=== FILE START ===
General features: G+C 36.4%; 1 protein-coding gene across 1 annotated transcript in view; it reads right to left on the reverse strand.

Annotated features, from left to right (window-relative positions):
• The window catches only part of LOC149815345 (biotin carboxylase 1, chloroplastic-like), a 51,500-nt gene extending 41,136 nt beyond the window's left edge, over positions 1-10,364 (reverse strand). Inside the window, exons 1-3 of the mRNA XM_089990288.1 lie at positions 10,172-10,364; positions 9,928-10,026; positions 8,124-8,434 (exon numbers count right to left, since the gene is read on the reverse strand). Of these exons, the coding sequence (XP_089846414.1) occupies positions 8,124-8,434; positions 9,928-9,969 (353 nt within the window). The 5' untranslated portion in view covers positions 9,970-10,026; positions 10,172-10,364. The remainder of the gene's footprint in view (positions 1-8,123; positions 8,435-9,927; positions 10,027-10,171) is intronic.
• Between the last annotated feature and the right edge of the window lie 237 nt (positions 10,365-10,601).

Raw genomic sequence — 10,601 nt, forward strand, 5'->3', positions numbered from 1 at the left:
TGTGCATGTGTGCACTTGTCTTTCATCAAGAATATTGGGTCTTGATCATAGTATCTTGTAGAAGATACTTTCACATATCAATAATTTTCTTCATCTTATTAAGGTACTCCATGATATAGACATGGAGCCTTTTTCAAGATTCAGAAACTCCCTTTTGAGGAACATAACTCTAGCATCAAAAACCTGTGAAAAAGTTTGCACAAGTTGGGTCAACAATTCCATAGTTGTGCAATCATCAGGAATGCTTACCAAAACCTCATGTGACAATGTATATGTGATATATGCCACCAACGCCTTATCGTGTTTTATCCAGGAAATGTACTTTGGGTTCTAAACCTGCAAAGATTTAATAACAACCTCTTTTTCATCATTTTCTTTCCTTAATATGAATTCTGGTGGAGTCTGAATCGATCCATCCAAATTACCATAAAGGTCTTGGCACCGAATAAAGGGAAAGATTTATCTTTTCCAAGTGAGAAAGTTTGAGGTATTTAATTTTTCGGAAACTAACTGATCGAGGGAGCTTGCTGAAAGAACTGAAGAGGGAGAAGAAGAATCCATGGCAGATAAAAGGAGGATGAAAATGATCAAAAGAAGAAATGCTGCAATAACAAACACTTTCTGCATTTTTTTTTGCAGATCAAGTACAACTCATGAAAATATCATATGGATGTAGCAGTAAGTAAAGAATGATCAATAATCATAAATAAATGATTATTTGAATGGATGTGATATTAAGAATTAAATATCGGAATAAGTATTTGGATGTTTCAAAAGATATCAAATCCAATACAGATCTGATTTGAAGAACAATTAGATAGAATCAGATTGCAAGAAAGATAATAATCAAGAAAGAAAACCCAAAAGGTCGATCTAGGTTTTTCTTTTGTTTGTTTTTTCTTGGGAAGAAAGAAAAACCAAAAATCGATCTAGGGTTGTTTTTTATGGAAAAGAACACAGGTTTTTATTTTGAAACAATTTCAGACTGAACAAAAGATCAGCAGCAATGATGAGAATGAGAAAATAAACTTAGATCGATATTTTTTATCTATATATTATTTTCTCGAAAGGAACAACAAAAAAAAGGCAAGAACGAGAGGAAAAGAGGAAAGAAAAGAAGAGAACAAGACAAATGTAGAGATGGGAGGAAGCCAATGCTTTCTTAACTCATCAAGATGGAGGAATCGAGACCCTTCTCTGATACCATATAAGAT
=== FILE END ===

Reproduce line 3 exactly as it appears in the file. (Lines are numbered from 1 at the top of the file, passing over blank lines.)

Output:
• The window catches only part of LOC149815345 (biotin carboxylase 1, chloroplastic-like), a 51,500-nt gene extending 41,136 nt beyond the window's left edge, over positions 1-10,364 (reverse strand). Inside the window, exons 1-3 of the mRNA XM_089990288.1 lie at positions 10,172-10,364; positions 9,928-10,026; positions 8,124-8,434 (exon numbers count right to left, since the gene is read on the reverse strand). Of these exons, the coding sequence (XP_089846414.1) occupies positions 8,124-8,434; positions 9,928-9,969 (353 nt within the window). The 5' untranslated portion in view covers positions 9,970-10,026; positions 10,172-10,364. The remainder of the gene's footprint in view (positions 1-8,123; positions 8,435-9,927; positions 10,027-10,171) is intronic.